1) I think it would be difficult to get approved for a mortgage on your own with your debt level and credit score. Your credit score meets the requirement for FHA loans, but lenders typically like to see a debt payment to income ratio of no more than about 40%. If you are able to get approved, I don't think it will be on that great of terms. With your father cosigning, you would be more easily approved. Keep in mind that lenders typically don't like to see gifted down payments, so that may be another obstacle for you in the process, since you mention your parents would be willing to gift you part of the down payment.

 

2) I agree that 100% financing is unrealistic right now. You may be able to qualify for a FHA loan. You can read about the requirements here. Generally, 3.5% down is required, but you will also need to pay private mortgage insurance premiums.

 

3) It is difficult to say how much house you can afford without knowing your full financial picture. How much house you can afford would depend on what your payment is. It is a recommended guideline that your total housing payment (mortgage + taxes + home insurance + private mortgage insurance) is no more than 25% of your income, 30% at the absolute max. Use a mortgage calculator to play around with different loan amounts and interest rates to see what your principal and interest payments will be. Generally, annual taxes are listed on MLS listings with real estate agents.

 

4) If you are qualified for an FHA loan, you will need to find a letter that does FHA loans (not all lenders do). FHA has a lender list available on its website for you to use. To find a mortgage lender, call banks, credit unions, private mortgage lenders. You can set up an appointment with a mortgage broker who should be able to give you an idea if you qualify for a loan with them or not. Be careful about pulling your credit at a lot of places, even though the inquiries will all be for a related purposes.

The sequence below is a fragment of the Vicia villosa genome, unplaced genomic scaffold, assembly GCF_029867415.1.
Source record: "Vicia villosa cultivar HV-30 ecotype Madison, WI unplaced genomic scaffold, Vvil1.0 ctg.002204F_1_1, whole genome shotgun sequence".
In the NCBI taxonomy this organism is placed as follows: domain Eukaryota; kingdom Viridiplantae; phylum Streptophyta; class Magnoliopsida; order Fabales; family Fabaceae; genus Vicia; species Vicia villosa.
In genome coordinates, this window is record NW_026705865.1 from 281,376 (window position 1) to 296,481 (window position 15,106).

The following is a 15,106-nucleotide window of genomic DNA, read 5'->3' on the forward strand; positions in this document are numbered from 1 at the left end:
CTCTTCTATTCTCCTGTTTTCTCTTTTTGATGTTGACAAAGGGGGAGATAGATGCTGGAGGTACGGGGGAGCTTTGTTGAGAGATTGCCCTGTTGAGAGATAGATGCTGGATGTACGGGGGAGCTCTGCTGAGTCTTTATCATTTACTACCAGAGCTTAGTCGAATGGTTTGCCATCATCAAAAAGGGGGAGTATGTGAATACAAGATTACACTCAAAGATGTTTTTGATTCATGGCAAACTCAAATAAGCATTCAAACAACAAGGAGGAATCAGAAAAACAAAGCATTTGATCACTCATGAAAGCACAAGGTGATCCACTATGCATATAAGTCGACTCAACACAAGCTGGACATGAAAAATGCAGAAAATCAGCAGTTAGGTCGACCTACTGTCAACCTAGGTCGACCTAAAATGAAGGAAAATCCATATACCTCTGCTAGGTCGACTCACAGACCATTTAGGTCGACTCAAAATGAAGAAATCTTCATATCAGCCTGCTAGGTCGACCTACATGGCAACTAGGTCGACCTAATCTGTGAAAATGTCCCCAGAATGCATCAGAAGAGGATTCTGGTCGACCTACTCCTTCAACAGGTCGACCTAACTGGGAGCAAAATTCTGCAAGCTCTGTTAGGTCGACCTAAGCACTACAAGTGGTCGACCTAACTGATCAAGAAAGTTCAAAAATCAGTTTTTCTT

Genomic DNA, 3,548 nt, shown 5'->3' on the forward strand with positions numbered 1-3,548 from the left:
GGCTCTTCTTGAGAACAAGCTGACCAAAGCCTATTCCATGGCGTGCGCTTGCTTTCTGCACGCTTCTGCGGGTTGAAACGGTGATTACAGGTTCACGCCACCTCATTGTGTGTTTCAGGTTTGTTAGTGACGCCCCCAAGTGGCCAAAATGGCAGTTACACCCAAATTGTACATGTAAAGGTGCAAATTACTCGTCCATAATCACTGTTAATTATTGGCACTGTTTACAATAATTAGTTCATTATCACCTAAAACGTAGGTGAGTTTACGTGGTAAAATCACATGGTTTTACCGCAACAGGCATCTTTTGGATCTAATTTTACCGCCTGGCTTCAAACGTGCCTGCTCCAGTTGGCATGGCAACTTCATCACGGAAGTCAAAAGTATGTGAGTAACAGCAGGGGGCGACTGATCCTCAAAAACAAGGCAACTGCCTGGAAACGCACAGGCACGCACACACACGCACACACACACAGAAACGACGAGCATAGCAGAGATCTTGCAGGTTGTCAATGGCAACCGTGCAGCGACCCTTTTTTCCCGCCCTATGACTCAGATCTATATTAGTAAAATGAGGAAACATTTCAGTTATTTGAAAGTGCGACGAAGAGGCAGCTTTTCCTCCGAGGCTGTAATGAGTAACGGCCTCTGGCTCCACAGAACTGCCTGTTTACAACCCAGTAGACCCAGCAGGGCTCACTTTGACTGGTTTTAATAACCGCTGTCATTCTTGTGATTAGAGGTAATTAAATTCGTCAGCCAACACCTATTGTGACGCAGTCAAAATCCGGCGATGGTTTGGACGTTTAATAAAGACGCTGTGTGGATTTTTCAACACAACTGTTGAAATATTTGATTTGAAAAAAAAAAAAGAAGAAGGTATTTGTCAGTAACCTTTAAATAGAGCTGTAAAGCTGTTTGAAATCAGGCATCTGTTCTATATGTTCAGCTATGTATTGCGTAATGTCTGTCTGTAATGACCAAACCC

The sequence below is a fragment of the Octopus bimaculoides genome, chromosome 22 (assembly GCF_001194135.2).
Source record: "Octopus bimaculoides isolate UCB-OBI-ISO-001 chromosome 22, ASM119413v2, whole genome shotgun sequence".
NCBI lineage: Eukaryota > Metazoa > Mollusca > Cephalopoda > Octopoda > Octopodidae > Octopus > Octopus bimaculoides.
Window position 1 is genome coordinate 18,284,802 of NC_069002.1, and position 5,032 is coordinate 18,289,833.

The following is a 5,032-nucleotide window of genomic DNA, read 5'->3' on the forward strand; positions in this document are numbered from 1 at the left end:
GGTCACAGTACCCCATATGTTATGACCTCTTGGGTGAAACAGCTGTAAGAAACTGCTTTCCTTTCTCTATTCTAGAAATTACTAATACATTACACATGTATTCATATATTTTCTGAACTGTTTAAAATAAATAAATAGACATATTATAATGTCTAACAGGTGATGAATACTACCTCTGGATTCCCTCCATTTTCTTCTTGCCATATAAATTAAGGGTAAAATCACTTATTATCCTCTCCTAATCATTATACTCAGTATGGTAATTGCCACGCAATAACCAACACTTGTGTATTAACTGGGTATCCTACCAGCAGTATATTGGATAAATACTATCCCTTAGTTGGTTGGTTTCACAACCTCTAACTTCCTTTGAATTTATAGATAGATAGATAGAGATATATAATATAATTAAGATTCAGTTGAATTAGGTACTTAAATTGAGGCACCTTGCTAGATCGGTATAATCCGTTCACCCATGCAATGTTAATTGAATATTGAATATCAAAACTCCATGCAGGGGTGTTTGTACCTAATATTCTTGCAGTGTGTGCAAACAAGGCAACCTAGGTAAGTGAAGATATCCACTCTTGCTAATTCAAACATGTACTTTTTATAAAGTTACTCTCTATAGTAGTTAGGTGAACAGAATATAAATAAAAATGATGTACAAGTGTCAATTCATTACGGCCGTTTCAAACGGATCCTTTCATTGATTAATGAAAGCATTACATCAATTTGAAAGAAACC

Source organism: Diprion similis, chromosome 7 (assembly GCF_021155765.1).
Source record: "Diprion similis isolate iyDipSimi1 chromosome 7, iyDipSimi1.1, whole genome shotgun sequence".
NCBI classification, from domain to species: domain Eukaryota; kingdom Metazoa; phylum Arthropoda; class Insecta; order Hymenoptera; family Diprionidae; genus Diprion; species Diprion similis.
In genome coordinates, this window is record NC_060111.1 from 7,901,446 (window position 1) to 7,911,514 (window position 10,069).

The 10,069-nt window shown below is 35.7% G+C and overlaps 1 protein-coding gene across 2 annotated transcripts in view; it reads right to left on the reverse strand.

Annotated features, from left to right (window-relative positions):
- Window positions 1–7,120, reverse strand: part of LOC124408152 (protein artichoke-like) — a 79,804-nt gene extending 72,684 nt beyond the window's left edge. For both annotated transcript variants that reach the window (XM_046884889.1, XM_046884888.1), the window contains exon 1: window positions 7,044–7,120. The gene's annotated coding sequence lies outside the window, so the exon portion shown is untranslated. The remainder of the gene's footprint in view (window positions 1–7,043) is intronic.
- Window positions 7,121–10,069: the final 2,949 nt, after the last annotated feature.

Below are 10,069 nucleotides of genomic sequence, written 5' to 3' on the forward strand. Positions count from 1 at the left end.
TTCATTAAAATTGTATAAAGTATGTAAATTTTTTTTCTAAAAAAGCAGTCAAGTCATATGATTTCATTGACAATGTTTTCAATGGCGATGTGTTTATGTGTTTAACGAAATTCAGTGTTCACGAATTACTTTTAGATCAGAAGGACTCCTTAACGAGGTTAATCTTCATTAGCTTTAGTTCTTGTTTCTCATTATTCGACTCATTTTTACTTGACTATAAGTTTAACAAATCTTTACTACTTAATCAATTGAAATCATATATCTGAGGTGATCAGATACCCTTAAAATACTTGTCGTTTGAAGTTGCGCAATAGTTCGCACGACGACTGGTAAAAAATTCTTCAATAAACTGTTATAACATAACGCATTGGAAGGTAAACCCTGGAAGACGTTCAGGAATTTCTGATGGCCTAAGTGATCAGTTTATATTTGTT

Even if you are able to get approved, my recommendation would be for you to hold off on buying a house right now. You make a decent amount of money for a single person, but you have a lot of debt. Buying a house is only going to tack on more debt and likely put more of strain on your budgets. Even if your mortgage payment is the same as rent, you will have more expenses, such as property taxes, repairs, etc. All of these things can be costly. Experts always recommend that you will spending about 2 to 3% percent of the home's cost in a year on repairs, etc. If you pay down your debt, you will have more flexibility in your budget for all these things.

 

You say you want to move back to VA. Are your parents there? They are already helping you out financially, but would it be okay with you (and with them) to move back in with them until you can pay off a large chunk of your debt and beef up your savings? Even if you pay them a small amount for rent, you would easily be saving over a $1,000 that you could throw towards debt.

 

Regardless of what you decide, I suggest starting to track your spending and keep a budget if you are not already doing so. There are some great tools out there, such as mint.com, to help you do so. This way you will have a better idea of what you are spending and what you can afford.

DanielleCPA, Certified Public Accountant (CPA)
Category: Finance
Satisfied Customers: 716
Experience: CPA experienced in tax and financial planning